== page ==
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Nothing In Common





Written by Clara Hinton   

When a young child dies, quite often families and friends that were once very close find themselves drifting apart very quickly. They often will say that they no longer have anything in common to share with one another, and therefore have no reason to continue the friendship.


It is true that there are changes in friendships when a young child dies. If there were common things done together such as playing soccer, going to school together, or spending time playing in each other’s homes, there are sudden changes brought about when death occurs. For a while, it is very uncomfortable to even know how to act in the presence of each other.


What should you talk about? Is it safe to talk about the soccer team’s wins and losses now that one of the team members has died? Is it okay to talk about the school science project and the difficult math test now that there is one less child in the class? Nothing seems to be a comfortable topic to talk about!


It is so important to remember that when a child dies, the parents of the child need friends now more than ever before. They know that you are uncomfortable with the situation of their child’s death, but they still need you to treat them as normally as possible.


It is okay to talk about the soccer games, but make sure you say, “It sure isn’t the same with Joey not here. We miss him so much!” The parents of the child who has died need to hear their child’s name spoken, and they also need to know that you truly do miss their child.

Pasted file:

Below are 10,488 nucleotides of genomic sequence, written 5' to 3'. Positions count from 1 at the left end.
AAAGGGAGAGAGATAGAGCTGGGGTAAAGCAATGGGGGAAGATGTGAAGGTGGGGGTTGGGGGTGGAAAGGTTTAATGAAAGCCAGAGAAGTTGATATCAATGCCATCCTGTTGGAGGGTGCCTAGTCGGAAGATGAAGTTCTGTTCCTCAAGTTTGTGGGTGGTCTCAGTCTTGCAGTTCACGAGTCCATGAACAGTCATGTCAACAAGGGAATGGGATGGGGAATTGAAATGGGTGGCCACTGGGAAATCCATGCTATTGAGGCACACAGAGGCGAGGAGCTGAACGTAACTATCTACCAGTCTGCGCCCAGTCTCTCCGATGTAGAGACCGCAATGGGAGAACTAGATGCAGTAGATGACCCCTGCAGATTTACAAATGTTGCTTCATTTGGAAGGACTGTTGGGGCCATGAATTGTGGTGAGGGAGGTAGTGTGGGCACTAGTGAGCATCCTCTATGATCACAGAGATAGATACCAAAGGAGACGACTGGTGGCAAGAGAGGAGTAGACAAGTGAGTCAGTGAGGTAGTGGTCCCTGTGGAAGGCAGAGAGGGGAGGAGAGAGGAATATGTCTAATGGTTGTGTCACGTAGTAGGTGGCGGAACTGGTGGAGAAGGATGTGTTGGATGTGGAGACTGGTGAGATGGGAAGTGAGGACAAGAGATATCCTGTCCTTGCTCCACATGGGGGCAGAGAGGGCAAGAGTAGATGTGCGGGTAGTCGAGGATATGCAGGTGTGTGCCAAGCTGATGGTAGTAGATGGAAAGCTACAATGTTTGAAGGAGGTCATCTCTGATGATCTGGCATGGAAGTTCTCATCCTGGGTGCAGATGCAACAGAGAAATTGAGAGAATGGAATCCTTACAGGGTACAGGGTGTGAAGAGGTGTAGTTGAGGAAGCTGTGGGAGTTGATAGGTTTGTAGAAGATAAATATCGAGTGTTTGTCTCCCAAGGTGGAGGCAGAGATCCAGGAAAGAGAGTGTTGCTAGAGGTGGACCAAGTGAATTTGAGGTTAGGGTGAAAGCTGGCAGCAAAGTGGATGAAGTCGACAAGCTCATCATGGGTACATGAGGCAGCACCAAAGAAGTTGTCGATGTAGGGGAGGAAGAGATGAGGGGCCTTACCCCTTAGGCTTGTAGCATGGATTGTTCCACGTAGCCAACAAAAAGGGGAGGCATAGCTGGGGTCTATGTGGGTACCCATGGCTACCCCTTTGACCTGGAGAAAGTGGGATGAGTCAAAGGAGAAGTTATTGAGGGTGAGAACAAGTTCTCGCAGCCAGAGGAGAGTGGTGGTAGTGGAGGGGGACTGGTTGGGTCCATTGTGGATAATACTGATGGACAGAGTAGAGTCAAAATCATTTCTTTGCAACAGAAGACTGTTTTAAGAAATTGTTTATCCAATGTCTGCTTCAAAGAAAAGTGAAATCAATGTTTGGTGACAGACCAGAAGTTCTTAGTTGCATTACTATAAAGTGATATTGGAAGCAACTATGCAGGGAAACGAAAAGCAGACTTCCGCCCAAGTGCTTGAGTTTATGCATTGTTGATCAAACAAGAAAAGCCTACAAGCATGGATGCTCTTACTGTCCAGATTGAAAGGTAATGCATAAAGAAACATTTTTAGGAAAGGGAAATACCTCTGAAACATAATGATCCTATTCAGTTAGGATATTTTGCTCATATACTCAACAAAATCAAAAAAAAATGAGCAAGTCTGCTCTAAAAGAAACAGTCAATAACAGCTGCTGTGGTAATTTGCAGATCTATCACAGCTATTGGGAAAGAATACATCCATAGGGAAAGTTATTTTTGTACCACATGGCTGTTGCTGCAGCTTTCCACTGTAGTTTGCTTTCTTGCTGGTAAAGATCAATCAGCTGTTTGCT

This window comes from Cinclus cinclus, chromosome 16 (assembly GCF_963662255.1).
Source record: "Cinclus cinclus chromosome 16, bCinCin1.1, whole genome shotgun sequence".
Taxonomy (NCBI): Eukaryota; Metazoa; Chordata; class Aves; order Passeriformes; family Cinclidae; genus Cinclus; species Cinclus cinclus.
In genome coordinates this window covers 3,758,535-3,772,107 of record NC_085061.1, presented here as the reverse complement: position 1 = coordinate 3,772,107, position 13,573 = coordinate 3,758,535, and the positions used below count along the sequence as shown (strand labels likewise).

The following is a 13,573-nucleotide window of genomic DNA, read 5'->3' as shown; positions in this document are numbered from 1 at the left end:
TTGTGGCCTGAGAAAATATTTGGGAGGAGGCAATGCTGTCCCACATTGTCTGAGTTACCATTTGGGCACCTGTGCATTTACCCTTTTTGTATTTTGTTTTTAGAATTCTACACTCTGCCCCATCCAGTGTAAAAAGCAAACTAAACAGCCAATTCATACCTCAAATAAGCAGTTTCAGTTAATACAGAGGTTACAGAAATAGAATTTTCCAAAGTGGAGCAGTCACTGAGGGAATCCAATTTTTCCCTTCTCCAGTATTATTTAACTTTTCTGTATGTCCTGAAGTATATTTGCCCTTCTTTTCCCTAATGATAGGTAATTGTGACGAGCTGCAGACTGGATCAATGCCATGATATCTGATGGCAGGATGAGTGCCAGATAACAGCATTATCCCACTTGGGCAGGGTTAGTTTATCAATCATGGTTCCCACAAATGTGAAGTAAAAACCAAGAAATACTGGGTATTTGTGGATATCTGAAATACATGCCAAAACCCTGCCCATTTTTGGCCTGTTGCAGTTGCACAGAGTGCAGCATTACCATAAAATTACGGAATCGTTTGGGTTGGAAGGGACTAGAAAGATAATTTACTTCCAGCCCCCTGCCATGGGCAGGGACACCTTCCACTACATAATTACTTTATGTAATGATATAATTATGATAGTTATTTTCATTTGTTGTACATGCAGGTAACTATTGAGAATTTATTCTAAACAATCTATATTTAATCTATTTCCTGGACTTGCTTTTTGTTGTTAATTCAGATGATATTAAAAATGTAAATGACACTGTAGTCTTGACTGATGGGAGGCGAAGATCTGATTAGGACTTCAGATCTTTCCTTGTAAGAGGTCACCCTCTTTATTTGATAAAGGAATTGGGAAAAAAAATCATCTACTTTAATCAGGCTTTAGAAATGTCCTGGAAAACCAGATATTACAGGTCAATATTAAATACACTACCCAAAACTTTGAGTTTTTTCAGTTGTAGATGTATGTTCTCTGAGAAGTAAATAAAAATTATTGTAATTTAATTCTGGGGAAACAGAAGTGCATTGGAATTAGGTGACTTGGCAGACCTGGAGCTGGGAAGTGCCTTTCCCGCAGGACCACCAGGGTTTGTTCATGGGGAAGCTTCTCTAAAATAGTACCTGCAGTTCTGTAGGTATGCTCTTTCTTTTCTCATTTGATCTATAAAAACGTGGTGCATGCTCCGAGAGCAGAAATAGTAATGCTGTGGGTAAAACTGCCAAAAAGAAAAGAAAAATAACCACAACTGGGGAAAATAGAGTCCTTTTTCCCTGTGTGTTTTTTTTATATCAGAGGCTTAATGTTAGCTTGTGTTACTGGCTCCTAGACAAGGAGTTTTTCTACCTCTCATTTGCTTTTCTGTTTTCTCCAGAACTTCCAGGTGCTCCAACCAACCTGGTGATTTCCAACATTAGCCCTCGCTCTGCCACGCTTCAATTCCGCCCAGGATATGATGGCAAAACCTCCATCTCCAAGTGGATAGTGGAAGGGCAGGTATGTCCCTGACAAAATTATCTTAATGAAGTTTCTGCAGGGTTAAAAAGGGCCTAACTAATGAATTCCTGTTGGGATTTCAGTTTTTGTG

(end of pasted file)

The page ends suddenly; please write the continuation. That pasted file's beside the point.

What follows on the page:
How can you maintain a level of friendship when you have lost such a large part of what made you friends? As uncomfortable as it may seem, it is important to keep your friendship alive. Instead of going to school activities together, you can go for pizza together instead. This is a great time to tell warm stories about the child who has died. Parents love to hear funny stories about their child—stories that stir up warm memories. This type of remembering is a very important part of the healing process.


Once you break the ice and begin talking about how fond you were of your friend’s child, you will feel much more comfortable with the entire situation. You will soon realize that you can still be friends. In fact, you can even become closer friends because of your relationship with the young child who has died.


Child loss is a tremendously difficult, lonely road to travel. By being sensitive to the needs of your friends during this painful time, you can become a large part of the healing process. If you don’t know what to say, then just listen. Parents need friends who are willing to listen with genuine interest to stories about their child.


Do not withdraw your friendship during a time of need. Instead, welcome the parents into your home and hearts. Allow them to talk about their child openly and freely. Share stories and give the parents permission to laugh. They need to feel some normalcy in the midst of a situation that is so totally out of control. Your friendship will be a lifeline to healing in this journey we call grie

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